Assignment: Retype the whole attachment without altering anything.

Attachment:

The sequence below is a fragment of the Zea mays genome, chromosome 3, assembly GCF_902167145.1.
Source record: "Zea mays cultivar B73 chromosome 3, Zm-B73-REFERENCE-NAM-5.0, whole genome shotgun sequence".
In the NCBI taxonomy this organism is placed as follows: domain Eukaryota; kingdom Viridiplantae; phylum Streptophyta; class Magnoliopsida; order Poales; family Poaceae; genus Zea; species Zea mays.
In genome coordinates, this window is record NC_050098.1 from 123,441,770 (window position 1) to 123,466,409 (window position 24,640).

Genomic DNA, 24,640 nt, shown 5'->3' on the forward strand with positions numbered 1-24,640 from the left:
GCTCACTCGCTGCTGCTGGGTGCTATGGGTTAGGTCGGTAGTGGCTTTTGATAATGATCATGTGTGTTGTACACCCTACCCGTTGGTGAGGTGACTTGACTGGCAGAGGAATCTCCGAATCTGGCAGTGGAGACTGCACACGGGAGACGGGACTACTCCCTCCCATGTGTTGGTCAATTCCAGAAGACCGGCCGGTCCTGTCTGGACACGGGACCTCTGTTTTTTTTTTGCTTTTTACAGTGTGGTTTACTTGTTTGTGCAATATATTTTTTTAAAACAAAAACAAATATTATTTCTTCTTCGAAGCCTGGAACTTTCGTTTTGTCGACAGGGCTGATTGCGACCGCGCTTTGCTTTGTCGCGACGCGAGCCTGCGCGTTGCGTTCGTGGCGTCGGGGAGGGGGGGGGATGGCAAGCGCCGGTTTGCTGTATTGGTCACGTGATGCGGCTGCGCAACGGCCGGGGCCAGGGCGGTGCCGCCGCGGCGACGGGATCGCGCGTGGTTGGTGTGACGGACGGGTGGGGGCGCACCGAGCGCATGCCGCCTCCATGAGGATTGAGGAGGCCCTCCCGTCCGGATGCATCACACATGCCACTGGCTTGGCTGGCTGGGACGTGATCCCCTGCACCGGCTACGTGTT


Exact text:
The sequence below is a fragment of the Zea mays genome, chromosome 3, assembly GCF_902167145.1.
Source record: "Zea mays cultivar B73 chromosome 3, Zm-B73-REFERENCE-NAM-5.0, whole genome shotgun sequence".
In the NCBI taxonomy this organism is placed as follows: domain Eukaryota; kingdom Viridiplantae; phylum Streptophyta; class Magnoliopsida; order Poales; family Poaceae; genus Zea; species Zea mays.
In genome coordinates, this window is record NC_050098.1 from 123,441,770 (window position 1) to 123,466,409 (window position 24,640).

Genomic DNA, 24,640 nt, shown 5'->3' on the forward strand with positions numbered 1-24,640 from the left:
GCTCACTCGCTGCTGCTGGGTGCTATGGGTTAGGTCGGTAGTGGCTTTTGATAATGATCATGTGTGTTGTACACCCTACCCGTTGGTGAGGTGACTTGACTGGCAGAGGAATCTCCGAATCTGGCAGTGGAGACTGCACACGGGAGACGGGACTACTCCCTCCCATGTGTTGGTCAATTCCAGAAGACCGGCCGGTCCTGTCTGGACACGGGACCTCTGTTTTTTTTTTGCTTTTTACAGTGTGGTTTACTTGTTTGTGCAATATATTTTTTTAAAACAAAAACAAATATTATTTCTTCTTCGAAGCCTGGAACTTTCGTTTTGTCGACAGGGCTGATTGCGACCGCGCTTTGCTTTGTCGCGACGCGAGCCTGCGCGTTGCGTTCGTGGCGTCGGGGAGGGGGGGGGATGGCAAGCGCCGGTTTGCTGTATTGGTCACGTGATGCGGCTGCGCAACGGCCGGGGCCAGGGCGGTGCCGCCGCGGCGACGGGATCGCGCGTGGTTGGTGTGACGGACGGGTGGGGGCGCACCGAGCGCATGCCGCCTCCATGAGGATTGAGGAGGCCCTCCCGTCCGGATGCATCACACATGCCACTGGCTTGGCTGGCTGGGACGTGATCCCCTGCACCGGCTACGTGTT